The Mission

As I write this entry the crew of Columbia was beginning their 6th day in orbit 14 years ago. Those of us involved in the series of Mission Management Team meetings were aware of the foam strike on the Orbiter. Most people just casually following the mission probably didn’t know.

The astronauts on board were conducting the mission plan as written, totally unaware of the strike. It would be on Day 7 that a brief summary of the event was sent to them, ending in “… absolutely no concern for entry.” Houston also uplinked a brief video of the foam strike. That was sent to them to give them a heads-up in case reporters asked a question about the foam strike during a press conference.

We held just four MMT meetings during the mission, essentially falling back into a pattern of ‘meet only if something comes up’ rather than one of meeting each day and stating nothing has come up. It should have been similar to the launch Go/No-Go poll. Rather then assuming a system is Go, ASK THEM. Make them commit. We didn’t do this in the STS-107 MMT meetings. We assumed the best. That was Bad.

I’m not going to get into a blame game. Not gonna happen.

Suffice to say, numerous Shuttle program management strategies AFTER the accident changed significantly. MMT meetings were required to be held every day—NO EXCEPTIONS. All projects were polled at each meeting in an attempt to drive out any issues or concerns. Dissenting opinions were not only encouraged, but sought out. A new “open” atmosphere was palpable and it made it much easier for lower level engineers to speak up. And I can say emphatically that these improvements served us well to the very end.

I will make one point, however, that I hope all future manned (and unmanned) program leaders will heed. When offered more data to help make a decision, take it. We had a sort of trite, but straightforward saying when tackling a tough problem – “Trust in God, all others bring data.” Of course I’m referring to the option of getting on-orbit photographs of Columbia from other Government agencies. We didn’t. We should have. Why didn’t we? All sorts of things factored in, but it’s mostly because we had gotten overconfident that foam hits couldn’t harm the Orbiter, though they were completely outside its design spec. Complacency from previous non-critical hits clouded our decisions. Columbia’s hits were characterized as ‘turnaround issues’ not ‘safety of flight’ issues. And even in the face of extremely knowledgeable engineers trying to get us to listen to their concerns, we pressed on.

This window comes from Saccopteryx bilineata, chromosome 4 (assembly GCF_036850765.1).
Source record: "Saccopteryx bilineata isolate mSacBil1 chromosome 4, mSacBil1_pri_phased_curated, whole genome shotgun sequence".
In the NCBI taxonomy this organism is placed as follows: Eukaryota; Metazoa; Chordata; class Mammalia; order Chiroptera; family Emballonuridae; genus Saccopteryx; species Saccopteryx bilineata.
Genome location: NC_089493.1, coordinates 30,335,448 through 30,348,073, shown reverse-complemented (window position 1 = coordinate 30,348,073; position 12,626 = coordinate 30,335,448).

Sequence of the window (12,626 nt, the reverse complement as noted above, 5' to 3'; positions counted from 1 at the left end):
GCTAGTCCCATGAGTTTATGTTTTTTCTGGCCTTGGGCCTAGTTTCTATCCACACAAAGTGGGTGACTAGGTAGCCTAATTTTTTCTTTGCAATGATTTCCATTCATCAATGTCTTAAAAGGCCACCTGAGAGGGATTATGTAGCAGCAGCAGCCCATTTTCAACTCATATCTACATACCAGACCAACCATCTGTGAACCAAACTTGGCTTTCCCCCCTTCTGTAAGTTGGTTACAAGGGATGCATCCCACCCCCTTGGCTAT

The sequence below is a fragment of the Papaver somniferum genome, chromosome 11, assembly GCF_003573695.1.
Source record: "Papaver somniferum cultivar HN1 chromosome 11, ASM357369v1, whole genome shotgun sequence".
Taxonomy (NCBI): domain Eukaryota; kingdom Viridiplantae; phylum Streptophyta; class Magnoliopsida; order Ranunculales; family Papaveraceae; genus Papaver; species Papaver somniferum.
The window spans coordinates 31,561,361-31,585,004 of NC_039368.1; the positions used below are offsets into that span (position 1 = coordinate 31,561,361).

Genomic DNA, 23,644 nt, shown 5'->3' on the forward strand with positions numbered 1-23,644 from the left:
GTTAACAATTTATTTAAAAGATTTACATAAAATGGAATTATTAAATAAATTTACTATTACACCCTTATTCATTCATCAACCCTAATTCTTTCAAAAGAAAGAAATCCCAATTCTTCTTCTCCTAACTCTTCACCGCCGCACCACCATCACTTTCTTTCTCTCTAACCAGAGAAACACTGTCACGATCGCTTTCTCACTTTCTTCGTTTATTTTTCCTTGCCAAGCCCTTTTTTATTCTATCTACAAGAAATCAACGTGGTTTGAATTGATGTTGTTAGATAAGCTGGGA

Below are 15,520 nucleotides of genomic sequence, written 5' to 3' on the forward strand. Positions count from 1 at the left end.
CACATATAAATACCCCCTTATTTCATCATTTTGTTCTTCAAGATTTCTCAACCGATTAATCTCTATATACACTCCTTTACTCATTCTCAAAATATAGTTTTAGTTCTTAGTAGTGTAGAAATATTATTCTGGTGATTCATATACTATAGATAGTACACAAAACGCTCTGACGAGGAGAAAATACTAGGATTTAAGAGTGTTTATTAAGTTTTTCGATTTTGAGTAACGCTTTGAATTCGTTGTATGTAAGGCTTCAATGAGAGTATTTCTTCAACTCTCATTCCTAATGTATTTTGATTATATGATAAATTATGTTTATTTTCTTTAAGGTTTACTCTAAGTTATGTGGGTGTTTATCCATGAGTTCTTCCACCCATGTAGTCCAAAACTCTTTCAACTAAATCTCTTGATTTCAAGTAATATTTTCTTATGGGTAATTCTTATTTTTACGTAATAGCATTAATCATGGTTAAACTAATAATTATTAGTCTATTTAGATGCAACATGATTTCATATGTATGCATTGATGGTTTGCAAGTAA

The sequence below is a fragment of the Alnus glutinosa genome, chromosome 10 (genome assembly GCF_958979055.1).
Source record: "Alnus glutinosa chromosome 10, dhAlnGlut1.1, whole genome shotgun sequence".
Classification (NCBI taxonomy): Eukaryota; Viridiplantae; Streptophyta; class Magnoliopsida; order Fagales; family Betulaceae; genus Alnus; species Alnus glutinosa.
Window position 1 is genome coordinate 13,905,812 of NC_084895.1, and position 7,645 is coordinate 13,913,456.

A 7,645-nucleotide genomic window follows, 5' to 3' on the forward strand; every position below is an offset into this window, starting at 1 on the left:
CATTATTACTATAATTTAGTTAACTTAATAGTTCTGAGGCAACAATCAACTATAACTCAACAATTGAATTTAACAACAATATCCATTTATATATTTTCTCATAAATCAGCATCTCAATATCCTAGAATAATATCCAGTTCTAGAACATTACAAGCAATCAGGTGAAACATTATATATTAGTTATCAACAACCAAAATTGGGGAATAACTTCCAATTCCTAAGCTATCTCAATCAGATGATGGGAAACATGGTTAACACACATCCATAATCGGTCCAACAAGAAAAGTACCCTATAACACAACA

Would the pictures have led to a different outcome? Given the timing required to effect a rescue mission, probably not. Getting the pictures and committing to the rescue would have had to have happened unrealistically early in the mission. But the point is the same – get data. Get all the data possible for making critical decisions. And be as blind to flight history data as possible. It can be the wolf waiting to pounce.

We learned thousands of lessons through the thirty-year Shuttle program. Fourteen astronauts paid the ultimate price for some of them. I hope we were the last program to experience what bad decisions can ultimately mean. However, I’m sorry to say that I’m  sure we won’t be the last program to learn lessons the hard way.

amos-columbia-on-orbit-visible-2
A visible-light photo of Columbia on orbit taken from Hawaii by the US Air Force Maui Optical and Supercomputing Site (AMOS). The damaged area of the left wing is hidden behind the open cargo bay doors.

Author: Mike Leinbach

Mike was the final Space Shuttle Launch Director at NASA's John F. Kennedy Space Center. He led the launch team for all Shuttle missions from August 2000 to the end of the program in 2011, giving the final "go" for every launch.

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